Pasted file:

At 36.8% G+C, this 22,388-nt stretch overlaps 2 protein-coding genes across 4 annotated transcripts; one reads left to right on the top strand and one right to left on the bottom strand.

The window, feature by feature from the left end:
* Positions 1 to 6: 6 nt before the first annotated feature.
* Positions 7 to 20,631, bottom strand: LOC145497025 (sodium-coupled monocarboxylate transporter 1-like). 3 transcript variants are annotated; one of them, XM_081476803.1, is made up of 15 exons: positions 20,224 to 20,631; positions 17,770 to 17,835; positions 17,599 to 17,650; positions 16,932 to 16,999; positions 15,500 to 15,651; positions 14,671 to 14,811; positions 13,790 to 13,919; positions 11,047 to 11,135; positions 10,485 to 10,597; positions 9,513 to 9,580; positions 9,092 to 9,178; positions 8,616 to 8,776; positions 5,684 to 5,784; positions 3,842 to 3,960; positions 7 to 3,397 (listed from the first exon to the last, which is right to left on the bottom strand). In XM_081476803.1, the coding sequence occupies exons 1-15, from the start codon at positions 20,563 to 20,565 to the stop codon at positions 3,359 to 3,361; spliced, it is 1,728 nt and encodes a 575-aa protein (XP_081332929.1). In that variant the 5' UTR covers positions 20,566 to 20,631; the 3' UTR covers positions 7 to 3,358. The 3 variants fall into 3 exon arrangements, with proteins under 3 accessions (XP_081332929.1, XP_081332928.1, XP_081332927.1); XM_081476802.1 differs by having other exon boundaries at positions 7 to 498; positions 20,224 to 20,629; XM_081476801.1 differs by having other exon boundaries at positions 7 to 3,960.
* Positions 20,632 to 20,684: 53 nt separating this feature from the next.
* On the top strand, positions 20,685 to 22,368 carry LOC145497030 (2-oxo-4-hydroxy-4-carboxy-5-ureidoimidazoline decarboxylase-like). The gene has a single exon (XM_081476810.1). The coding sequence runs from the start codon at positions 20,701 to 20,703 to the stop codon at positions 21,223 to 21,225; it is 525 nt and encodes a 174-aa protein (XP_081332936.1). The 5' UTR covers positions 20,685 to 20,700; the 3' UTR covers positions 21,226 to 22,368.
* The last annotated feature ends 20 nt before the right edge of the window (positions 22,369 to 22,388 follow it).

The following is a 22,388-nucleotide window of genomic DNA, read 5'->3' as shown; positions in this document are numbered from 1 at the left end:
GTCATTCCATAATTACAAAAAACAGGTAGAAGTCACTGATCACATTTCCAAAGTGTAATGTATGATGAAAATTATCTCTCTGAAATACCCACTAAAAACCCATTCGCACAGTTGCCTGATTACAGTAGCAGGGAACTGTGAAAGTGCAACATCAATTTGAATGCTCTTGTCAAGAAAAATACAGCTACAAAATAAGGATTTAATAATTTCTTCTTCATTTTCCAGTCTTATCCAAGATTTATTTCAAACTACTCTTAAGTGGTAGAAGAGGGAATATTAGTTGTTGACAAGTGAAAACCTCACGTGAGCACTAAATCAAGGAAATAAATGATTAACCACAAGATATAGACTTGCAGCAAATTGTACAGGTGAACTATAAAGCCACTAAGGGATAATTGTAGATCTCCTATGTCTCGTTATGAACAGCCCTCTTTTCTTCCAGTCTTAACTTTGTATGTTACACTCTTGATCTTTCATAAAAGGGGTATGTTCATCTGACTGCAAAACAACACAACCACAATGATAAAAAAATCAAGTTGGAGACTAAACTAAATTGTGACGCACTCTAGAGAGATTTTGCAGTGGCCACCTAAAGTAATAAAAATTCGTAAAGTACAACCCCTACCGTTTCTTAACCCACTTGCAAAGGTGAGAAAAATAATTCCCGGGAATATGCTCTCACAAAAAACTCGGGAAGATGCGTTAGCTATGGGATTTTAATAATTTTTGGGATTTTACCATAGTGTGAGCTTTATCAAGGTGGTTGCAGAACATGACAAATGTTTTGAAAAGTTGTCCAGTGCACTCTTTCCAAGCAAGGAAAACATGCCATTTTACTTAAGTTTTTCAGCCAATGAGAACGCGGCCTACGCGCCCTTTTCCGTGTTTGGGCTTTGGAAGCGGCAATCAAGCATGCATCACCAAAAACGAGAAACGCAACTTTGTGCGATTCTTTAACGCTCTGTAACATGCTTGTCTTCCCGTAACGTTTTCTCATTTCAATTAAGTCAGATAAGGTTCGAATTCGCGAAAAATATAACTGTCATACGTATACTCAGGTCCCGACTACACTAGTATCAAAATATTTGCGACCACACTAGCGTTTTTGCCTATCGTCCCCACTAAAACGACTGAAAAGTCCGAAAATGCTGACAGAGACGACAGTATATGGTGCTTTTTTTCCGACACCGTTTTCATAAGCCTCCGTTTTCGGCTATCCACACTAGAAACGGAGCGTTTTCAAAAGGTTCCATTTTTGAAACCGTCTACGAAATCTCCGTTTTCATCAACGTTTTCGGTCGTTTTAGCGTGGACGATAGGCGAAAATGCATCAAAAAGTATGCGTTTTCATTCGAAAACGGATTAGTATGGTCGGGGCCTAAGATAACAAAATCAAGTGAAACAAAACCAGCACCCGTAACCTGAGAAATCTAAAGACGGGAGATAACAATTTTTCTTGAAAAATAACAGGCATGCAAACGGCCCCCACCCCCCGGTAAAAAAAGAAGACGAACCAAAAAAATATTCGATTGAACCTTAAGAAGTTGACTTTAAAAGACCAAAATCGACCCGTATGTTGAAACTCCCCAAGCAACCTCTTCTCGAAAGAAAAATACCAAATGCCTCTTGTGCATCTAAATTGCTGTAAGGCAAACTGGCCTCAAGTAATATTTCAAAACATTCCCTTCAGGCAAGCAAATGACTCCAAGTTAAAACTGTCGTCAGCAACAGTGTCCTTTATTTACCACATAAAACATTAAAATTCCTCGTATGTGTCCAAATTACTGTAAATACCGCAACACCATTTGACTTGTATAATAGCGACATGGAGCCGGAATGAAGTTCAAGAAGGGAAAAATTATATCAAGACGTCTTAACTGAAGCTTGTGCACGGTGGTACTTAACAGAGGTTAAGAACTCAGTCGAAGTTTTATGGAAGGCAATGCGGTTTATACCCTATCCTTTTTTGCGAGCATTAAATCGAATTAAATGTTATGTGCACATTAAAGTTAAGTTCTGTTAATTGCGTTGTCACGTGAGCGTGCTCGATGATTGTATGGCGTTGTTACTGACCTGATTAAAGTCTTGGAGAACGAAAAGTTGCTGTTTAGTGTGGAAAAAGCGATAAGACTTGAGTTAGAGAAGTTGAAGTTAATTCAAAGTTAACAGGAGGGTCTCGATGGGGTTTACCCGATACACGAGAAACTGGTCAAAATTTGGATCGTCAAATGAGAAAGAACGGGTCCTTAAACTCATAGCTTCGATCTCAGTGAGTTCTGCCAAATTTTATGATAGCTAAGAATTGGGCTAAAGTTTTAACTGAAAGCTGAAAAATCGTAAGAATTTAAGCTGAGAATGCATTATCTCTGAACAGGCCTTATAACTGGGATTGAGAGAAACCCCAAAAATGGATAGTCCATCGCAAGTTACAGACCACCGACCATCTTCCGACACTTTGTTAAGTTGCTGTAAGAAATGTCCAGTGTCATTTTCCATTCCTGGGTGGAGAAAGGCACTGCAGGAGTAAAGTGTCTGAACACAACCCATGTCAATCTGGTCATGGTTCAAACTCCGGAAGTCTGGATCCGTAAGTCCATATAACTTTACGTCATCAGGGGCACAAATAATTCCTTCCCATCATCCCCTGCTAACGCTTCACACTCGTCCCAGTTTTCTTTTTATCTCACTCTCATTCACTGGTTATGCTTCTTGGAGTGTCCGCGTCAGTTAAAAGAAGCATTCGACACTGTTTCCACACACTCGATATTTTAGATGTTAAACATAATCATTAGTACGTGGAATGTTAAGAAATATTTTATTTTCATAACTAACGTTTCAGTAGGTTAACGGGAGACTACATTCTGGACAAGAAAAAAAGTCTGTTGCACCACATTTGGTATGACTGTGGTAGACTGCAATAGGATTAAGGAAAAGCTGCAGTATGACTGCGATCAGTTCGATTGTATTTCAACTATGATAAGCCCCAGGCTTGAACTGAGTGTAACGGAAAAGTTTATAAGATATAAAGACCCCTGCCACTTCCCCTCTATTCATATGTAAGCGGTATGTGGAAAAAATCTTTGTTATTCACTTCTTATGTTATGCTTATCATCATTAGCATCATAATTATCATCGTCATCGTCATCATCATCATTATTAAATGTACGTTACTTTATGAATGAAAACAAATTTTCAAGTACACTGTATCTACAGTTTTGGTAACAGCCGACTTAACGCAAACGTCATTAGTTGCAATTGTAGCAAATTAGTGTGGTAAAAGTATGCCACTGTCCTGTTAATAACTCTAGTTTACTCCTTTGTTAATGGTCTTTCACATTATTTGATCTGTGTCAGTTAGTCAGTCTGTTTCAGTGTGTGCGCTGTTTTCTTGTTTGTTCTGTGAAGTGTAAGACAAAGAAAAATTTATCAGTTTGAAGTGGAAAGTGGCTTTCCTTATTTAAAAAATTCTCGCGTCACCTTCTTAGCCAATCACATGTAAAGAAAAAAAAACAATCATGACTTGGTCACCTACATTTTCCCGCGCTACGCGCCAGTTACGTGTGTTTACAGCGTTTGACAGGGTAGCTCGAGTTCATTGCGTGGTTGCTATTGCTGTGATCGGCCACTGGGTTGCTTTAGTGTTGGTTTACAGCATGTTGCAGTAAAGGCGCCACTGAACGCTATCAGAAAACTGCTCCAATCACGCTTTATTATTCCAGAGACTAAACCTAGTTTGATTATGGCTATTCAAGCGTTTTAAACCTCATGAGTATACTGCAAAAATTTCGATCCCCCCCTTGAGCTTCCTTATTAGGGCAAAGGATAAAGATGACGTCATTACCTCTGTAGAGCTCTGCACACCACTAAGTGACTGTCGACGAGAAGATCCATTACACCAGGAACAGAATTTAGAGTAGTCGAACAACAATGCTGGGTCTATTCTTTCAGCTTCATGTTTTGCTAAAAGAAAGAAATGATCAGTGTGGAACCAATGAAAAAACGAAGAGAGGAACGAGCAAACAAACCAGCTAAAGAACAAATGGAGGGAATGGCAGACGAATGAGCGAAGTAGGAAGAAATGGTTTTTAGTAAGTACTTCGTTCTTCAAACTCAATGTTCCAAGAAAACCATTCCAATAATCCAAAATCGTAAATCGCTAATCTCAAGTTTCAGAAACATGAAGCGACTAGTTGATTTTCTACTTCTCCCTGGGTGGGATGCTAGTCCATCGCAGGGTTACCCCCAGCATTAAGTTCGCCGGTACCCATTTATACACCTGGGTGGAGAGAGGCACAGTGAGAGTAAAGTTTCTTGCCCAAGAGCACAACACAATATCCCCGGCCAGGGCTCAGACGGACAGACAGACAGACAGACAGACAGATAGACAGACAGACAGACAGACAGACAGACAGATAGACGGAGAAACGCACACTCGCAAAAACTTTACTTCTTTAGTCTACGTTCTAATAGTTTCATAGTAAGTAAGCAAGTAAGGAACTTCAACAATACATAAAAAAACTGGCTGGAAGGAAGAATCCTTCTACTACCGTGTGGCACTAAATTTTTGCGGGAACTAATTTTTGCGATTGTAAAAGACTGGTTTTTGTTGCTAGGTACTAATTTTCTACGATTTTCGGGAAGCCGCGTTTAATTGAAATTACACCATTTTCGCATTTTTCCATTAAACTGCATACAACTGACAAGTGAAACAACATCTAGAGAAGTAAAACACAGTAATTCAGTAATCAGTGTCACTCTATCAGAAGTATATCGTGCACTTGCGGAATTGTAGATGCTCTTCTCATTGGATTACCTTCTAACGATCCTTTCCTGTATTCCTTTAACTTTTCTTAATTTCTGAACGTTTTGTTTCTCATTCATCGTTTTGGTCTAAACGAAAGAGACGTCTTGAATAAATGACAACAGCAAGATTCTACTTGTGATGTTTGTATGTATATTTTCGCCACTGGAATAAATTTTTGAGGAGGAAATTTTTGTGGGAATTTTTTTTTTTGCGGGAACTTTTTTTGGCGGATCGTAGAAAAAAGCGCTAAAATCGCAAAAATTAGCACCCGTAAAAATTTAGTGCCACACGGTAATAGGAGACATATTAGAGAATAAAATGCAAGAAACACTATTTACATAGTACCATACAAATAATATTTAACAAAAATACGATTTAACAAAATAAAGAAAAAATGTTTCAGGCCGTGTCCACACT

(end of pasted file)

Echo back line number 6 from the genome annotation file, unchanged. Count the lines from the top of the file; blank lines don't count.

* On the top strand, positions 20,685 to 22,368 carry LOC145497030 (2-oxo-4-hydroxy-4-carboxy-5-ureidoimidazoline decarboxylase-like). The gene has a single exon (XM_081476810.1). The coding sequence runs from the start codon at positions 20,701 to 20,703 to the stop codon at positions 21,223 to 21,225; it is 525 nt and encodes a 174-aa protein (XP_081332936.1). The 5' UTR covers positions 20,685 to 20,700; the 3' UTR covers positions 21,226 to 22,368.